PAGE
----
Modern Monetary Theory (MMT)

A reader asked me to explain MMT. I am not an economist and will try to avoid any jargon.

The basic tenet of MMT is that government has the power to reduce unemployment by increasing stimulus spending. Government spending in excess of tax revenues (a deficit) is funded by an increase in public debt. Deficits are likely to cause inflation but MMT holds that inflation can be reduced by raising tax revenues.

Problem with Lags

There is normally a lag between an increase in debt and the resulting increase in inflation. If you wait for inflation to rise before raising taxes, underlying inflationary pressures have already built and will be hard to contain.

There is also likely to be a lag between raising taxes and a resulting fall in inflation. This means that authorities will keep raising taxes for longer, causing an eventual contraction in employment.

The second problem is that it is far easier to increase government spending than it is to raise taxes. Voters seldom object to an increase in public spending but are likely to punish any government that increases taxes. This is likely to make the lag between identifying inflation and raising taxes even bigger.

Third, regular increases in government spending followed by tax increases (to subdue inflation) are likely to ratchet up government spending relative to GDP. Rising levels of public spending followed by rising taxes is simply creeping socialism and is likely to slow long-term economic growth.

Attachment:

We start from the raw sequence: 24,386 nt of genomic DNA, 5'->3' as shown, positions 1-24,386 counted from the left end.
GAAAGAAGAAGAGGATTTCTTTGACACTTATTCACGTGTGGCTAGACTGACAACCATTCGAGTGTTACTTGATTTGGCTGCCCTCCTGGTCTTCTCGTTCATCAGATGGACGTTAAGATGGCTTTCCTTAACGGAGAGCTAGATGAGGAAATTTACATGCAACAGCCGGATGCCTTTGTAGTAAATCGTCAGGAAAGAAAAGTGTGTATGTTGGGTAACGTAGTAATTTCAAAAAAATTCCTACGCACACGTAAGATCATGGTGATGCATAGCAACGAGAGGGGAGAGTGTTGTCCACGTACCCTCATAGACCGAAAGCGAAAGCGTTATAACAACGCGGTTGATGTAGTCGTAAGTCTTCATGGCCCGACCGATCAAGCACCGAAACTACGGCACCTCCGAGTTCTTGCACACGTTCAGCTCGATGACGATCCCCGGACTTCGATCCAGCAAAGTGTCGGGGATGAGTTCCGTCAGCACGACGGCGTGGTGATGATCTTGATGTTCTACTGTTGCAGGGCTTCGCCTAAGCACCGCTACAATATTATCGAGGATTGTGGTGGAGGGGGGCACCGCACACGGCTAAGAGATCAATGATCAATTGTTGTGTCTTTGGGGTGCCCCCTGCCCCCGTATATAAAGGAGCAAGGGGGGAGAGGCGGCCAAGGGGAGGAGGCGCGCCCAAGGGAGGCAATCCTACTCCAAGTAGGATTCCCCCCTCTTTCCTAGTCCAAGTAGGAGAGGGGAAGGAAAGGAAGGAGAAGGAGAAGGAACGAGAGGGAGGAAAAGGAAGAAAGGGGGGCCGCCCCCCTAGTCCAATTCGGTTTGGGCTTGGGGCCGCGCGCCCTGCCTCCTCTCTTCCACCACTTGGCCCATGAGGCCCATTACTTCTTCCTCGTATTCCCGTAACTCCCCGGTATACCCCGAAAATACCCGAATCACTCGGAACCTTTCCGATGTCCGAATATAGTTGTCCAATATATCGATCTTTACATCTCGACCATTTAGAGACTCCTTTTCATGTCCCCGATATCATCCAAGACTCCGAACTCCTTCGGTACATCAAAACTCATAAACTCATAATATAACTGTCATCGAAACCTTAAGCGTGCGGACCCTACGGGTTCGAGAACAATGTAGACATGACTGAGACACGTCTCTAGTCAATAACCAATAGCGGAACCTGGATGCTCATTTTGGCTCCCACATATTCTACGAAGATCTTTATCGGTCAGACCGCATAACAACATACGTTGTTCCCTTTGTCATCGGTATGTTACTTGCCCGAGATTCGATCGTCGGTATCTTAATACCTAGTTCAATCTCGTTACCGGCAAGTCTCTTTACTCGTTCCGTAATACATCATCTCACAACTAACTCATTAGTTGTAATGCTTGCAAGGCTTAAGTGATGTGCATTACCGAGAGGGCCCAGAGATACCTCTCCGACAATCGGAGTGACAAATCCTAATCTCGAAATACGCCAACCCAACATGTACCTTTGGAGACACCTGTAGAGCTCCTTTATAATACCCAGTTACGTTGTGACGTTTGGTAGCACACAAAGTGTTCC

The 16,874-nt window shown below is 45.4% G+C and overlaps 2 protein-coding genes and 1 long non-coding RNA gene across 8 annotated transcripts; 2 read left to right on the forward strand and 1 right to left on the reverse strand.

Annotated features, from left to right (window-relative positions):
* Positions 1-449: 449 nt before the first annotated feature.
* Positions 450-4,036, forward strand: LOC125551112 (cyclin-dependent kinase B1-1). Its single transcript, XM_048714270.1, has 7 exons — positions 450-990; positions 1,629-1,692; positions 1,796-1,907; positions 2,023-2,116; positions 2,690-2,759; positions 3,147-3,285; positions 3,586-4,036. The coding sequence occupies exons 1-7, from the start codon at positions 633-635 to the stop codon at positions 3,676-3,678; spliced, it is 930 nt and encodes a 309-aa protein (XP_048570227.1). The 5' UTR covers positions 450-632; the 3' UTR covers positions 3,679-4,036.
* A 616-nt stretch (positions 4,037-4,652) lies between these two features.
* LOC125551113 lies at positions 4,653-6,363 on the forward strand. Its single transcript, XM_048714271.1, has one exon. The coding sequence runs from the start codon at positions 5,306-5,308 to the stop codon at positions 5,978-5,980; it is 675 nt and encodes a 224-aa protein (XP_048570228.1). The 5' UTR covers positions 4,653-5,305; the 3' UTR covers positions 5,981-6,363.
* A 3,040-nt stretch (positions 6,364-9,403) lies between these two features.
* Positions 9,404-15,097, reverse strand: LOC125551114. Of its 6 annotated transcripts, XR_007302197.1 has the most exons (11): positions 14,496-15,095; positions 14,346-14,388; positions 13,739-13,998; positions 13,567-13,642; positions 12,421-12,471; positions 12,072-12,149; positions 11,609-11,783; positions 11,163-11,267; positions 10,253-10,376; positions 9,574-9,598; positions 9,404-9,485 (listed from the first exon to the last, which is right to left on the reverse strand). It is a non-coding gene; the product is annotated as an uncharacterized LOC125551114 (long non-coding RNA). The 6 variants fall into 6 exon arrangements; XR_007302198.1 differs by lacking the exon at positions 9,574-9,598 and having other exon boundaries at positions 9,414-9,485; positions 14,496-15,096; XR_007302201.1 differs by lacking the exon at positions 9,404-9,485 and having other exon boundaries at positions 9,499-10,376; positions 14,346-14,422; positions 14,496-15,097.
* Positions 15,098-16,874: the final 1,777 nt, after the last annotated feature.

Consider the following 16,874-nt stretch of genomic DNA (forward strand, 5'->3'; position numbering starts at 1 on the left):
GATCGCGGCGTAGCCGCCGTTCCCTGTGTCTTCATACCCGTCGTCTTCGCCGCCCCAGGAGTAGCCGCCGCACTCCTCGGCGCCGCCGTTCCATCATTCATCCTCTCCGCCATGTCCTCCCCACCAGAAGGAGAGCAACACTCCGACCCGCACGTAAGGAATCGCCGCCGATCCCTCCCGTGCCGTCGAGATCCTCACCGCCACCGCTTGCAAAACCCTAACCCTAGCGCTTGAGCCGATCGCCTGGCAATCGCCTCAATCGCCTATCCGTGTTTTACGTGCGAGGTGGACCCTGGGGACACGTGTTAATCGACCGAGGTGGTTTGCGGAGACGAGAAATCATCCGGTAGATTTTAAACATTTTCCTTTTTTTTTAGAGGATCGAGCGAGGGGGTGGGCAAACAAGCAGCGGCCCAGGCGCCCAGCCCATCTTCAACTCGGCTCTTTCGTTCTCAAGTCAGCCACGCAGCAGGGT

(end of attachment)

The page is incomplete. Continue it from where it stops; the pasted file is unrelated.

Finally, sharp increases in public debt no longer deliver bang for buck.

Real GDP & Public Debt

Has inflation been tamed?

The consumer price index (CPI) is nowadays a lot less volatile than producer prices (PPI) which it tracked quite closely in the 1960s and 70s. Some of this can be attributed to better management at the Fed but the primary reason is the offshoring of manufacturing jobs to Asia.

CPI, PPI & Hourly Earnings

The service sector is largely immune from producer prices and fluctuations in offshore manufacturing costs are partially absorbed through a floating exchange rate.

We have witnessed a decline in global trade over the past two years and this is likely to develop into a long-term trend towards on-shoring key supply chains in both Europe and North America. On-shoring is likely to drive up prices.


Inflation is not dead. On-shoring of supply chains is likely to drive up prices. Rapid expansion of public debt is expected to weaken the Dollar, slow growth and fuel inflation. Long-term costs of bringing inflation under control are likely to outweigh the shorter-term benefits of MMT-level stimulus.


Hat tip to Neils Jensen at Absolute Return Partners and Luke Gromen at FFTT.